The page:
When It Feels Like the World is Collapsing Around Us
I’m just coming back on Monday morning from a week off from The Stream. I’ve done my best to stay away from the news. I’m sure it was good for me, except the shock of re-insertion is worse today than I expected. I’ve been trying to sum it all up as I write, and I’m finding I can’t do it justice. It feels a lot like the country is falling apart.
And the sobering reality is that it just might be. We’ve lost almost every touchpoint of mutual trust. Not just government, but the media. Not just the media, but education. Not just education, but science. And not just science, but medical science. We’ve seen medical advice being wrong before now, but never so politicized.
There’s nothing we can all trust, hardly anything we agree on, and not much uniting us either. Not our land, not our economy, not our history. Certainly not our moral standards, and not our religious beliefs. What once was good is “bad,” what was bad is “good,” and if you disagree, then you’re bad. Evil. A hater.
But Antifa? BLM? The one is fascist through and through, in spite of its name. The other is Marxist from the top down, again in spite of its name. They can spew hate though, and it’s a “demonstration.” They can loot, they can burn, they can attack police, and the New York Times will fall all over itself rewriting history to please them — in spite of The Times’ apparently racist, slaveholding history.
Extremism, False Promises, Anger
Why does anyone listen to The Times? It’s politics again — radical, far-left, extremist politics by any measure taken more than about twenty years ago. And it’s gaining ground, as shown by how freely normal American thought from twenty years ago gets labeled “right-wing extremism.”
It’s gaining ground, even as historic statues are toppled to the ground. It’s hard to see how we’ll survive it, if it prevails in the next elections. Even the best-case scenario is bad. Progressives will keep on promising their versions of the “Great Society,” and the result will be the same as the one Lyndon Johnson devised. People built their whole lives around government promises instead of personal responsibility. It failed, naturally; and they’re angry, also naturally.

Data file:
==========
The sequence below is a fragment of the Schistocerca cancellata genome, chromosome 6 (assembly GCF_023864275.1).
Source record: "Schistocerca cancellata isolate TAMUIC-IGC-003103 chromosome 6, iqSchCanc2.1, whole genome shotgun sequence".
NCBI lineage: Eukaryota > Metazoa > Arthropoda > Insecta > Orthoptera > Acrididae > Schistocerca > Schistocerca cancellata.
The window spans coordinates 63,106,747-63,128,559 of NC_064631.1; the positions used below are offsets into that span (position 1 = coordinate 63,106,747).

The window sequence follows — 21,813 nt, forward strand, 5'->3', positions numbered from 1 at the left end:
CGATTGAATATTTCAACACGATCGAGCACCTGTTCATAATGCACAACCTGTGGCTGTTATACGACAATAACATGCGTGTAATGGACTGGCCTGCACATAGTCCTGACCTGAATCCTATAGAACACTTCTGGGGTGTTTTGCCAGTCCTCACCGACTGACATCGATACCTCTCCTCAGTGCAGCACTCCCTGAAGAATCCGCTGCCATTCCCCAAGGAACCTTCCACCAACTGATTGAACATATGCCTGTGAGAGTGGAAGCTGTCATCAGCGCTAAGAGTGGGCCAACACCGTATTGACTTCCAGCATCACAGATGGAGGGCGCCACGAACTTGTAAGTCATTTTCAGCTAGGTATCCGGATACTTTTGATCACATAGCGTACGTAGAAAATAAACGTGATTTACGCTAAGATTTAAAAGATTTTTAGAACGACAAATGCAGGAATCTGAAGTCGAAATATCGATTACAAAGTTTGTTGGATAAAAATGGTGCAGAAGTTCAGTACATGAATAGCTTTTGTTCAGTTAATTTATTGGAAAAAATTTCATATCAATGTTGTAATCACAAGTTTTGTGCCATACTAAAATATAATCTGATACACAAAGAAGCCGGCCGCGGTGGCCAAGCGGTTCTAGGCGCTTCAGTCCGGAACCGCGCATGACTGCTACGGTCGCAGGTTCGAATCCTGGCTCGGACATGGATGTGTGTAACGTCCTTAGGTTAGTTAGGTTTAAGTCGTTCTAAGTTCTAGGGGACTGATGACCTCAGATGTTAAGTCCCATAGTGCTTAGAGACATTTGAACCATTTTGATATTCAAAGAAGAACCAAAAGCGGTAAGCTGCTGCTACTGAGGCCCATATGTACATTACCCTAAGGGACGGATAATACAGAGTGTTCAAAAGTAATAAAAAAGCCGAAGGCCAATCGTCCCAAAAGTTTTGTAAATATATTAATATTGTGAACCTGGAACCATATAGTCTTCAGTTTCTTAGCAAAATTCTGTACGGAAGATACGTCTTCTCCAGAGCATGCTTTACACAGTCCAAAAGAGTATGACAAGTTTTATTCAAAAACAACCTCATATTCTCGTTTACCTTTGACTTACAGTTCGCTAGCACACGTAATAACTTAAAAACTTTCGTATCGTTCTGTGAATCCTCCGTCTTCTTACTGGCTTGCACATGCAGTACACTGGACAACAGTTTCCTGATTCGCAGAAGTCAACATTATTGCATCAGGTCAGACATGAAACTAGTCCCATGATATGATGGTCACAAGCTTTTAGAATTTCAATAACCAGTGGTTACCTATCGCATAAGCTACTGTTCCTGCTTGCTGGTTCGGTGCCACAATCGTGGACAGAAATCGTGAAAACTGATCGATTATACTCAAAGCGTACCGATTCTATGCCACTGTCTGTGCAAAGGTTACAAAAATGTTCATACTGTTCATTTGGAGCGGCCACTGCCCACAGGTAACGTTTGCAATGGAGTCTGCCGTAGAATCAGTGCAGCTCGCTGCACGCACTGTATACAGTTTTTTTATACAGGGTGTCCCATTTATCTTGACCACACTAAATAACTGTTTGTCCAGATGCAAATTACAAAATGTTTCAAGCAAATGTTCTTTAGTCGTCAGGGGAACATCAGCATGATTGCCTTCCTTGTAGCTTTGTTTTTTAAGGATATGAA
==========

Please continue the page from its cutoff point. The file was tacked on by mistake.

They’re not angry at the false promises that destroyed them as they should be, though; instead they’re clamoring for the next promise, and the next, and the next. These promises will fail, too, and what kind of anger will we see when that happens? Probably about the same kind of anger we’ll see if Trump wins instead.
Remember Portland, November 2016, and the violence there after Trump’s last victory? That looks mild now, in comparison to what’s been happening there this summer. But if Republicans win in November, it’s July 2020 that’s going to look mild by comparison. And leftist politicians, from Barack Obama to Hillary Clinton to Joe Biden — leaders who could actually influence the violence, if they’d only try — will keep their noses out of it as much as ever.
What Can We Trust?
It was a blissful week, avoiding the news. All these thoughts and images have come crashing back in on me this morning, though. There’s only one other time I can remember feeling this unsettled. It was in the summer of 1992, during the period of aftershocks following two major earthquakes in Landers and Big Bear, California. We were living in Big Bear City at the time.
The aftershocks continued for weeks, at various levels of intensity, including one that knocked another house off its foundation. We couldn’t know whether ours might be next. Our natural-stone chimney had already cracked and had to be taken completely down before we could move back in again.
The question I kept asking at the time was, “If you can’t trust the ground you walk on, what can you trust?” As a believer in Christ, I had the answer. He is our refuge, our rock, our firm foundation. I leaned on Him then like never before. We also did repairs on our home to make it as safe as we could.
Our whole country feels about that unstable right now. I’d say the chimney has cracked, at least. We can’t move out, but we can still do repairs, and we’d certainly better.
We made it through those days of aftershocks, trusting in Christ all the way through. I’m making it through my re-insertion today the same way. He’s still our rock, our refuge, our firm foundation.
Tom Gilson (@TomGilsonAuthor) is a senior editor with The Stream and the author or editor of six books, including the forthcoming Too Good To Be False: How Jesus’ Incomparable Character Reveals His Reality.